Seven metastable isotopes have been characterized. Isotopes with a mass number above 64 decay by β−, whereas those with a mass number below 64 decay by β+. 64Cu, which has a half-life of 12.7 hours, decays both ways.62Cu and 64Cu have significant applications. 62Cu is used in 62Cu-PTSM as a radioactive tracer for positron emission tomography. Copper is produced in massive stars and is present in the Earth's crust in a proportion of about 50 parts per million. In nature, copper occurs in a variety of minerals, including native copper, copper sulfides such as chalcopyrite, digenite and chalcocite, copper sulfosalts such as tetrahedite-tennantite, enargite, copper carbonates such as azurite and malachite, as copper or copper oxides such as cuprite and tenorite, respectively; the largest mass of elemental copper discovered weighed 420 tonnes and was found in 1857 on the Keweenaw Peninsula in Michigan, US. Native copper is a polycrystal, with the largest single

Joseph R. Brodsky

Joseph R. Brodsky known as Joseph Brodsky and Joe Brodsky, was an early 20th-Century American civil rights lawyer, political activist, general counsel of the International Labor Defense, co-founder of the International Juridical Association, member of ILD defense team for members of the Scottsboro Boys Case of the 1930s. According to Max Lowenthal, Brodsky was a partner in the law firm of a "Captain Hale." Other sources state that Brodsky was a partner with Carol Weiss King at Brodsky, King & Shorr in New York City. Others in their "loose partnership" of radical attorneys included Walter Nelles and Walter Pollak. Brodsky was general counsel of the International Labor Defense, an affiliate of the Communist Party of the United States; the ILD was a legal advocacy organization established in 1925 as the American section of the Comintern's International Red Aid network. The ILD defended Sacco and Vanzetti, was active in the anti-lynching, movements for civil rights, prominently participated in the defense and legal appeals in the cause célèbre of the Scottsboro Boys in the early 1930s.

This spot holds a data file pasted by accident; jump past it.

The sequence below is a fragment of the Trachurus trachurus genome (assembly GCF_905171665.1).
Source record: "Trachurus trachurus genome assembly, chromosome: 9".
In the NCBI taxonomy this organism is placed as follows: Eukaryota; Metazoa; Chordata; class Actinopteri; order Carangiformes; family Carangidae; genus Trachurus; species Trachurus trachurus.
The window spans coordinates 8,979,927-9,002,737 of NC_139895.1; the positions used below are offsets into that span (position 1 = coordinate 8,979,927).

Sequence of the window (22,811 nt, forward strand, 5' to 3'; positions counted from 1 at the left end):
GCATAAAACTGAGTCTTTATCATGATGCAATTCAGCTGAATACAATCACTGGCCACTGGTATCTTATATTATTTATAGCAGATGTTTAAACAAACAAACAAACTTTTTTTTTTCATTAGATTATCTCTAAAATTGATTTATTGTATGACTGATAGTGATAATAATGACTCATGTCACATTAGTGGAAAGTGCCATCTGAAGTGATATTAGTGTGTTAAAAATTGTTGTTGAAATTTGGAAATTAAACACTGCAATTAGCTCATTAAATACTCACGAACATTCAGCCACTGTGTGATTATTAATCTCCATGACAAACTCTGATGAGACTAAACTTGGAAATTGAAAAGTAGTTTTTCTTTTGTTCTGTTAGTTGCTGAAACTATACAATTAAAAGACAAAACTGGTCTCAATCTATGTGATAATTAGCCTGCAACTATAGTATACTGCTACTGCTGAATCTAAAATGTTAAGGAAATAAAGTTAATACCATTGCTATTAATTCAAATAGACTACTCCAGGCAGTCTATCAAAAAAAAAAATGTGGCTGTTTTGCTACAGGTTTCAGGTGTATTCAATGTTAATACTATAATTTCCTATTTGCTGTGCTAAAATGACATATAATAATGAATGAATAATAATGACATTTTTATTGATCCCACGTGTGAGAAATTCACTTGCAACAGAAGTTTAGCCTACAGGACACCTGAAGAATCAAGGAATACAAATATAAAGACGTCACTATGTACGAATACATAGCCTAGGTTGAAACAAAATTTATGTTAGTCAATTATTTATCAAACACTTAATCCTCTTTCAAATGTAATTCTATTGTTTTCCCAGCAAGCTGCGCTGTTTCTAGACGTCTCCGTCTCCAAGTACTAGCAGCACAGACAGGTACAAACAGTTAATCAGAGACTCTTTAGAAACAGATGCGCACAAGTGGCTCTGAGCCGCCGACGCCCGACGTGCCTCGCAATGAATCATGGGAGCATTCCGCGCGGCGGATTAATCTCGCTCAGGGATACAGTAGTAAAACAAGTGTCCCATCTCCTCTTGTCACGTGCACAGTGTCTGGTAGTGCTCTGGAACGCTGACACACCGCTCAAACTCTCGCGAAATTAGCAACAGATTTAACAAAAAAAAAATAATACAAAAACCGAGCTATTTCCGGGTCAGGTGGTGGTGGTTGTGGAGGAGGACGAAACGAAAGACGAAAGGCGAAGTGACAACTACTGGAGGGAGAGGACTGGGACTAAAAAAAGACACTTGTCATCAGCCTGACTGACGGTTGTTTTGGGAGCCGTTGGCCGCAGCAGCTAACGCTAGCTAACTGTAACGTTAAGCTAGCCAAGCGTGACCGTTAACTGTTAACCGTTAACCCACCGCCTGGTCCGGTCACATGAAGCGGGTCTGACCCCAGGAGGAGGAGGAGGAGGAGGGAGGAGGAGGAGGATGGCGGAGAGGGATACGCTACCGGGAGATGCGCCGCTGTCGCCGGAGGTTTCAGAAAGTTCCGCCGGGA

Its work contributed to the appeal of the Communist Party among African Americans in the South. In addition to fundraising for defense and assisting in defense strategies, from January 1926 it published Labor Defender, a monthly illustrated magazine that achieved wide circulation. In 1946 the ILD was merged with the National Federation for Constitutional Liberties to form the Civil Rights Congress, which served as the new legal defense organization of the Communist Party USA. Carol Weiss King helped Brodsky served on its legal advisory committee. In 1931, nine Southern African-American youths–the "Scottsboro Boys"–were falsely accused of rape and sentenced to death in Alabama. Between April 6 and 9, all boys except Roy Wright were convicted; some of the boys retained George W. Sr. as new defense. In mid-April 1931, the International Labor Defense and the National Association for the Advancement of Colored People stepped in to help. Brodsky sought first to hire Clarence Darrow. Brodsky worked hard to "wrest the case from the NAACP."

On June 22, 1931, the courts denied Brodsky's motion for a new trial. When he arrived to make his application, a "howling mob of lynchers" greeted him. In August 1931, Brodsky and Chamlee had to remain in the court building until a large crowd dispersed. At year's end, Brodsky led arguments, but on December 31, 1931, the Daily Worker newspaper published a statement for Scottsboro defendants that announced retainer of Chamlee and Brodsky as their attorneys. Upon Brodsky's arrival: He was met by a howling mob of lynchers. In his efforts to have the convictions set aside, Hawkins overruled Brodsky's request. Brodsky took exception to the judge's ruling, whereupon the judge overruled his exception. Brodsky countered with an exception to Hawkins' decision overruling his previous request to except; the judge became so angry. Ln all the confusion, Brodsky turned round, was seized by a husky man who said: "Come on, yah Jew bitch! We'11 show you how to defend nigger rapers." Former ILD chairman J. Louis Engdahl toured 26 European countries to raise support for the Scottsboro Boys.